PHP Regular Expressions Introduction - Web Development and Design | Tutorial for Java, PHP, HTML, Javascript PHP Regular Expressions Introduction - Web Development and Design | Tutorial for Java, PHP, HTML, Javascript

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Sunday, July 7, 2019

PHP Regular Expressions Introduction

PHP  Regular Expressions



Introduction

Regular expressions are an intricate and powerful tool for matching patterns and manipulating text. Though not as fast as plain-vanilla string matching, regular expressions are extremely flexible. They allow you to construct patterns to match almost any conceivable combination of characters with a simple—albeit terse and punctuation-studded—grammar. If your website relies on data feeds that come in text files—data feeds like sports scores, news articles, or frequently updated headlines—regular expressions can help you make sense of them.

This chapter gives a brief overview of basic regular expression syntax and then focuses on the functions that PHP provides for working with regular expressions. For a bit more detailed information about the ins and outs of regular expressions, check out the PCRE section of the PHP online manual and Appendix B of Learning PHP 5 by David Sklar (O’Reilly). To start on the path to regular expression wizardry, read the comprehensive Mastering Regular Expressions by Jeffrey E.F. Friedl (O’Reilly).

Regular expressions are handy when transforming plain text into HTML, and vice versa. Luckily, because these are such helpful subjects, PHP has many built-in functions to handle these tasks, explained by recipes in other chapters. Tells how to escape HTML entities; Covers stripping HTML tags; Show how to convert plain text to HTML and HTML to plain text, respectively. For information on matching and validating email addresses.

Over the years, the functionality of regular expressions has grown from its basic roots to incorporate increasingly useful features. As a result, PHP offers two different sets of regular expression functions. The first set includes the traditional (or POSIX) functions, whose names each begin with ereg (for extended regular expressions; the ereg functions themselves are already an extension of the original feature set). The other set includes the Perl-compatible family of functions, prefaced with preg (for Perl-compatible regular expressions).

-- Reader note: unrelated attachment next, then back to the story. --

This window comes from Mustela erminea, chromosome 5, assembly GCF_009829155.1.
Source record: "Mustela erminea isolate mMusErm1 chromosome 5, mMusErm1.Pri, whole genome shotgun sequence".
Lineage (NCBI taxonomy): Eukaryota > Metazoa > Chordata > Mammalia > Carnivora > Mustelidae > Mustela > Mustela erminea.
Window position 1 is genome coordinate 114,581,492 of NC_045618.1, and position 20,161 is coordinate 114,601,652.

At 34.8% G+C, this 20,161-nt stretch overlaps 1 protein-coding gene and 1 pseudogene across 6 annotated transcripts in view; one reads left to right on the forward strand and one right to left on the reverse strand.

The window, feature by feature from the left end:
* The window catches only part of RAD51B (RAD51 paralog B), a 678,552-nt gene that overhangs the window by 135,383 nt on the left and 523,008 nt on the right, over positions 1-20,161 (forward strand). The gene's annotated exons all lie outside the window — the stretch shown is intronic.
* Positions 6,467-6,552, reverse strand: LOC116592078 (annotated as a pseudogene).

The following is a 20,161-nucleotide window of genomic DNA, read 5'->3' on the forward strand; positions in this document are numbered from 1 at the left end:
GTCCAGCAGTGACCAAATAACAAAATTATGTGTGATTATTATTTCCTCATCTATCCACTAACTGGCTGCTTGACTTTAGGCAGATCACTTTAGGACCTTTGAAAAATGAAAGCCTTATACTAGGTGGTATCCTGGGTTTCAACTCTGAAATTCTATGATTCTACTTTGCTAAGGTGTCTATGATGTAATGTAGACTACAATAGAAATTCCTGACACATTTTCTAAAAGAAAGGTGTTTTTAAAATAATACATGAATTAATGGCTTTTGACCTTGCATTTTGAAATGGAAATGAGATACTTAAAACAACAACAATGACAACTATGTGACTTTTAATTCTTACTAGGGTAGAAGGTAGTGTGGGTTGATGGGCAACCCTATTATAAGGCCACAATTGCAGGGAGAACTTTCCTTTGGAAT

The preg functions use a library that mimics the regular expression functionality of the Perl programming language. This is a good thing because Perl allows you to do a variety of handy things with regular expressions, including nongreedy matching, forward and backward assertions, and even recursive patterns.

There’s no longer any reason to use the ereg functions and they are officially deprecated as of PHP 5.3.0. They offer fewer features, and they’re slower than preg functions. However, the ereg functions existed in PHP for many years prior to the introduction of the preg functions, so many programmers still use them because of legacy code or out of habit. Thankfully, the prototypes for the two sets of functions are identical, so it’s easy to switch back and forth from one to another without too much confusion. (We list how to do this while avoiding the major gotchas.)

Think of a regular expression as a program in a very restrictive programming language. The only task of a regular expression program is to match a pattern in text. In regular expression patterns, most characters just match themselves. That is, the regular expression rhino matches strings that contain the five-character sequence rhino. The fancy business in regular expressions is due to a handful of punctuation and symbols called metacharacters. These symbols don’t literally match themselves, but instead give commands to the regular expression matcher.

The most frequently used metacharacters include the period (.), asterisk (*), plus sign (+), and question mark (?). (To match a literal metacharacter in a pattern, precede the character with a backslash.)

  • The period means “match any character,” so the pattern .at matches bat, cat, and even rat.

  • The asterisk means “match 0 or more of the preceding object.” (So far, the only objects we know about are characters.)

  • The plus is similar to asterisk, but means “match one or more of the preceding object.” So .+at matches brat, sprat, and even the cat inside of catastrophe, but not plain at. To match at, replace the + with an *.

  • The question mark means “the preceding object is optional.” That is, it matches 0 or 1 of the object that precedes it. colou?r matches both color and colour.


To apply * and + to objects greater than one character, place the sequence of characters that make up the object inside parentheses. Parentheses allow you to group characters for more complicated matching and also capture the part of the pattern that falls inside them. A captured sequence can be referenced by preg_replace() to alter a string, and all captured matches can be stored in an array that’s passed as a third parameter to preg_match() and preg_match_all(). The preg_match_all() function is similar to preg_match(), but it finds all possible matches inside a string, instead of stopping at the first match.